But I also wear trousers and jeans when I feel so inclined and don't feel that I am being a traitor to the cause in doing so. I also wear formal men's shirts and ties, shorts, jumpers and so on. Some of our patrons are skirts only. Some, such as denimini wear short skirts like me, some such as Moon wear longer, Carl likes longer down to floor sweepers and has a more Victorian or Edwardian taste. Dresses are making an entrance from stage left. I have my rather simple taste in them while others are a bit more flamboyant. Shoes are an acquired taste.
In the end we each have to find our particular style and if you look at the photos when you are able to then it will make more sense then. Read, learn, experiment and you will get there but have fun in the journey. Please, next time be a bit more particular and direct in your questions or you will get essays in return. Helpful, informative but essays nonetheless. Tell us more about yourself and your experiences and we will be in a better position to advise.
I’d give it a try. Have worn it out a couple of times now (mall, grocery store, restaurant, airport) and got absolutely nothing but positive feedback.
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That is probably a perfect example of street wear.
Everyone is different, but wear whatever you're comfortable with for the setting (casual or more formal) is the answer to the question.
- Fred in Skirts
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I find that what ever you like and it is any thing goes as far as the public goes. I also wear a dress now and then and mostly woman's tops.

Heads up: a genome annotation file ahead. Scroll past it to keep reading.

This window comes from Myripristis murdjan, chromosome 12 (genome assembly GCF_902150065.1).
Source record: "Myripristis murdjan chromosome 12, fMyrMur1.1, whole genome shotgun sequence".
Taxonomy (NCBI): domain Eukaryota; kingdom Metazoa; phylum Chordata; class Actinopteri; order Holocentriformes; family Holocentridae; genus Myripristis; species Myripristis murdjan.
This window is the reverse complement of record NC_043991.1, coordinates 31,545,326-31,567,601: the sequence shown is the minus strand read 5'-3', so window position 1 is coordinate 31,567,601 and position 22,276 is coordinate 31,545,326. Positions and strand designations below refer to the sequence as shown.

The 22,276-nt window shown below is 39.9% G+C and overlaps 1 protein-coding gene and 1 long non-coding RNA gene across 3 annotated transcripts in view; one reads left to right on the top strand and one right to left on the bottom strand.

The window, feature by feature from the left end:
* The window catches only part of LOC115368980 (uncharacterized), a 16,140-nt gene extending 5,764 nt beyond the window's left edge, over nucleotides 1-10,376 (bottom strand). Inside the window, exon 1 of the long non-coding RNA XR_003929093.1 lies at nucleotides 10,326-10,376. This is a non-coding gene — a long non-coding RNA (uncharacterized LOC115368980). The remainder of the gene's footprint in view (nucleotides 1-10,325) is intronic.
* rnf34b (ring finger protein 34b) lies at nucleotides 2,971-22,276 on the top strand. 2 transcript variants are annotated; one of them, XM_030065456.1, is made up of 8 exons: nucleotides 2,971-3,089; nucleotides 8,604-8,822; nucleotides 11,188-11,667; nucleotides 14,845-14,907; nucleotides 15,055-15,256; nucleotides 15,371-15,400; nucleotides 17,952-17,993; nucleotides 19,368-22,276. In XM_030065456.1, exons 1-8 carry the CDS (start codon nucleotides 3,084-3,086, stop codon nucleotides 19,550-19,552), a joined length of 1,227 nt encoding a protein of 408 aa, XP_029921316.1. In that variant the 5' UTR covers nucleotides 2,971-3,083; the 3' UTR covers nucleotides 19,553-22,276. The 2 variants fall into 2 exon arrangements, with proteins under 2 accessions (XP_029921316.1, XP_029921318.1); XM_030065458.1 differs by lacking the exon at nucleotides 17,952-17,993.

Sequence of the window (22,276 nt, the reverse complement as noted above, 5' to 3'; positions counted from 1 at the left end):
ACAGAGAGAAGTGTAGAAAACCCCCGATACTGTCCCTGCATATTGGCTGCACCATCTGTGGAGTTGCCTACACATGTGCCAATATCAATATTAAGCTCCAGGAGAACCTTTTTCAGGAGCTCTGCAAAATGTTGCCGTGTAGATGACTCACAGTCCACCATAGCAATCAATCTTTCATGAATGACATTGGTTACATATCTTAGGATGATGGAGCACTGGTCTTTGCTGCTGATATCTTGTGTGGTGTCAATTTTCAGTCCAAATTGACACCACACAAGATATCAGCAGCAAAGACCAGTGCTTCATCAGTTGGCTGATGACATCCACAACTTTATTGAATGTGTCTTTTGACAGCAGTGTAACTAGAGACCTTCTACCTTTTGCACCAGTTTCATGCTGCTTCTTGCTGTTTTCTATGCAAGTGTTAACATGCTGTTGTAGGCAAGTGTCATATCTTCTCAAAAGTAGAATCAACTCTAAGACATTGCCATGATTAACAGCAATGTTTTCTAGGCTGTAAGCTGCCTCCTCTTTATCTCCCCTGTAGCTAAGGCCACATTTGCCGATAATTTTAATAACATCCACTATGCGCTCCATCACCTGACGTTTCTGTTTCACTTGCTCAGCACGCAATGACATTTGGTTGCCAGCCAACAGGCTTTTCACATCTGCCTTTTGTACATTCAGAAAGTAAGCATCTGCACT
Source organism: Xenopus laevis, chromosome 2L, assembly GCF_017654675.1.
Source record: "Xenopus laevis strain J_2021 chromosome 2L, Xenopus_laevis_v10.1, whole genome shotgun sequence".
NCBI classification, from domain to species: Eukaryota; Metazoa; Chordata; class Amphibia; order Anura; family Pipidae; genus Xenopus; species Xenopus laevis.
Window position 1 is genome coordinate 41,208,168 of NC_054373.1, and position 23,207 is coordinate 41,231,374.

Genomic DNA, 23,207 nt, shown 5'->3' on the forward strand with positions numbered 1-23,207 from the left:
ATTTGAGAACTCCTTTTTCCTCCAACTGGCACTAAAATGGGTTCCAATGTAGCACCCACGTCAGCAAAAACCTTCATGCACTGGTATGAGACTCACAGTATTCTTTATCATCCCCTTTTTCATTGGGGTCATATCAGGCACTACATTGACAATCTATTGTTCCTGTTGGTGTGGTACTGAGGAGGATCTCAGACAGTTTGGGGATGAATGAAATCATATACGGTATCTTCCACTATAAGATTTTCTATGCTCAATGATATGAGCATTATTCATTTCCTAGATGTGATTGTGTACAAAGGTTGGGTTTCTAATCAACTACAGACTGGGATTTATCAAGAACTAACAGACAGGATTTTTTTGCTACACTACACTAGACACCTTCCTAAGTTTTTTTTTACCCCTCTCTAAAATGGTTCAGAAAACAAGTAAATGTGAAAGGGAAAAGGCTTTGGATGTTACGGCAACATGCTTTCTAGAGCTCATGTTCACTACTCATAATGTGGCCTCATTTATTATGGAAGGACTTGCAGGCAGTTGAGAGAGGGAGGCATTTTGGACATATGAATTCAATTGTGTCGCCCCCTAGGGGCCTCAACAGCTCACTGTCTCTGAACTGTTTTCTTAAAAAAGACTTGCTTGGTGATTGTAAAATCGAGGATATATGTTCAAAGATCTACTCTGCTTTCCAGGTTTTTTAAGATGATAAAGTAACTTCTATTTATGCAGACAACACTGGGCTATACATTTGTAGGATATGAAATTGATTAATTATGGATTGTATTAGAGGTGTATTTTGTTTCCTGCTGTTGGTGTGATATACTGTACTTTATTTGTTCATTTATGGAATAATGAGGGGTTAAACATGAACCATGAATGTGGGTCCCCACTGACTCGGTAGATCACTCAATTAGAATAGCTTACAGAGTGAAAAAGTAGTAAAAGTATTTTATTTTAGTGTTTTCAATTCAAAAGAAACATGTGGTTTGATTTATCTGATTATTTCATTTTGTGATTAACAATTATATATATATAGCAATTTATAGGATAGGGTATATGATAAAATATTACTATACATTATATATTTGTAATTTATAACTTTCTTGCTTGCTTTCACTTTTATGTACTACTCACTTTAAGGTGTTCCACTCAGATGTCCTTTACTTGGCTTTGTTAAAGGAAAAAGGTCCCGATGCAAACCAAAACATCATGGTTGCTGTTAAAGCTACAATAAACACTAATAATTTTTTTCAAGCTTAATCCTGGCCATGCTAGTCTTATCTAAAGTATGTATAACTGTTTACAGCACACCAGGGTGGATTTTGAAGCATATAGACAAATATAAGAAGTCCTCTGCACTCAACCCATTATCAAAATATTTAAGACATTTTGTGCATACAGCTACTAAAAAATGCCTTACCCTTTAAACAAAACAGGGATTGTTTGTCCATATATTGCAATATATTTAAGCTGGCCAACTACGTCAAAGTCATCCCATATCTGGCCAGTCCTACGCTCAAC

Always be yourself because the people that matter don’t mind and the ones that mind don’t matter.
I have a couple of those and I like them very much indeed. They're well tailored for the male shape, comfortable to wear, have lots of useful pockets and -- importantly -- my wife approves enough to let her friends see me in them
She recently pointed out a detail of certain other skirts which I'd been entirely unaware of. There's an example here, if the link hasn't disappeared: https://www.ebay.co.uk/itm/Seasalt-Wome ... 3621424077
The problem, she says, is the pleats at the front. I thought those were called darts, but I'd better let it pass. Apparently they give a feminine shape and thus send out all the wrong signals when worn by a man (or at any rate by me). Instead, she advises going for A-line skirts (not pencil), knee-length and definitely not mini. Of course, some of that may be because I'm no longer as young as I was....
It's often been pointed out here that a chunky belt helps to give a masculine look. But with skirts cut for women, I find it more or less essential to look for ones which have belt loops because a man's hips may not be wide enough to prevent an unbelted skirt from sliding slowly off.
Indeed I am. But it took her some time to work round to it. I began with utility kilts, which are indisputably masculine, if a little unconventional, and migrated to the Skirtcraft skirts as a next step. I think it was an easy next step -- you could argue that they are a bit like kilts but without the pleats. But she's also happy about my Purple Rain Adventure Skirts. I think they must qualify as A-line, though i don't quite understand how.